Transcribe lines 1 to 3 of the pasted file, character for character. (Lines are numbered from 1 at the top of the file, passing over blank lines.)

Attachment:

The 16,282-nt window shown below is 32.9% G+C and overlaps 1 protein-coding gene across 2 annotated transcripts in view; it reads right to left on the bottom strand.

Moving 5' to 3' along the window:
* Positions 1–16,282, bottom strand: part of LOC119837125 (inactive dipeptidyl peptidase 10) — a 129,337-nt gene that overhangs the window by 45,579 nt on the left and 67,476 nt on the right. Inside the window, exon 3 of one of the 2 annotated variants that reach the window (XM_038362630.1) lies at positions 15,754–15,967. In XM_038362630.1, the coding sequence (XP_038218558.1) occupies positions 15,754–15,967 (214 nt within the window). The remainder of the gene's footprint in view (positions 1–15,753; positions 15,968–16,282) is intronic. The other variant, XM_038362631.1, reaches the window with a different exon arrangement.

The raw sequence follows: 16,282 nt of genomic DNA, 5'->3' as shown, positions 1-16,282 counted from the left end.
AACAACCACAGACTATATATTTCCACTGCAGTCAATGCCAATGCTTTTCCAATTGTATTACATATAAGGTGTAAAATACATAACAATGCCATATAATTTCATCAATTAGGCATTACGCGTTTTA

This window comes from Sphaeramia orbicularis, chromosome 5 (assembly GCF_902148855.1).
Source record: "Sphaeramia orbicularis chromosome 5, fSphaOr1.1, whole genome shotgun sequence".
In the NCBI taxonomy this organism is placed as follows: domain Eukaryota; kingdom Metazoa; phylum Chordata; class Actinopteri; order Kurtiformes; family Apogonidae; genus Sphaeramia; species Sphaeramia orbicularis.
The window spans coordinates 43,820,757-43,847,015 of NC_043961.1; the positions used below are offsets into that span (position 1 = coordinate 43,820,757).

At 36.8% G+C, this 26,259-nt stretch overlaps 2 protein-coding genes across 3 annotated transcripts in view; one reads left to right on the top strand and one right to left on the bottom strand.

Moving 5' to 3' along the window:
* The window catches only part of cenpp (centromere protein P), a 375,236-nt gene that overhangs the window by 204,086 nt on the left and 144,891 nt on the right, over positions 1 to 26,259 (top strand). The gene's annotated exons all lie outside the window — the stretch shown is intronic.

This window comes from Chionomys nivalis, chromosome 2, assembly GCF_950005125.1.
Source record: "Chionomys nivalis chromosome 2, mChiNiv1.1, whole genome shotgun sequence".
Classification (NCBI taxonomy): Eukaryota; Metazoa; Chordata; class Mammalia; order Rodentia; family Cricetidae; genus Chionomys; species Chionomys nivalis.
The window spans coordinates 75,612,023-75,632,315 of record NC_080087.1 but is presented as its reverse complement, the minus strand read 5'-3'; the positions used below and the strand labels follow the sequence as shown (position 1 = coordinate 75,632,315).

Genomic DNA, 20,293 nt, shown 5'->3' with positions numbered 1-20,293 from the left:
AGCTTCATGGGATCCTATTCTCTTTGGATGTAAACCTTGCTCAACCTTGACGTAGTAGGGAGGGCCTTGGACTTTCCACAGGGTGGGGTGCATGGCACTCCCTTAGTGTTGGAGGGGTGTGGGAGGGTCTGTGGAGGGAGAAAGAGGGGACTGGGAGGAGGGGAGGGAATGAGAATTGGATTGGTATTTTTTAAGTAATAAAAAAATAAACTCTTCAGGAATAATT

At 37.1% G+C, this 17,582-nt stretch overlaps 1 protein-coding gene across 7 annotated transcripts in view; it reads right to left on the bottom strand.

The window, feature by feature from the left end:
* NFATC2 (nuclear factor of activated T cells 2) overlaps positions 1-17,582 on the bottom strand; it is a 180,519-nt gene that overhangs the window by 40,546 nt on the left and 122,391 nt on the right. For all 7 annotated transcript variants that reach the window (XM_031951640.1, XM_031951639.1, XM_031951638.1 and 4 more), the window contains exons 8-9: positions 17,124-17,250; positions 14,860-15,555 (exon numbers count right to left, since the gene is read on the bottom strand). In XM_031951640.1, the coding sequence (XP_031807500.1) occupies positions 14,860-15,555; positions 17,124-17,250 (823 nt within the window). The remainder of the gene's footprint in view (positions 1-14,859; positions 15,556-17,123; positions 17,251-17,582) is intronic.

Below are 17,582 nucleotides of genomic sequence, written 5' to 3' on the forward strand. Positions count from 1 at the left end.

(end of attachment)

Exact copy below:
The 16,282-nt window shown below is 32.9% G+C and overlaps 1 protein-coding gene across 2 annotated transcripts in view; it reads right to left on the bottom strand.

Moving 5' to 3' along the window:
* Positions 1–16,282, bottom strand: part of LOC119837125 (inactive dipeptidyl peptidase 10) — a 129,337-nt gene that overhangs the window by 45,579 nt on the left and 67,476 nt on the right. Inside the window, exon 3 of one of the 2 annotated variants that reach the window (XM_038362630.1) lies at positions 15,754–15,967. In XM_038362630.1, the coding sequence (XP_038218558.1) occupies positions 15,754–15,967 (214 nt within the window). The remainder of the gene's footprint in view (positions 1–15,753; positions 15,968–16,282) is intronic. The other variant, XM_038362631.1, reaches the window with a different exon arrangement.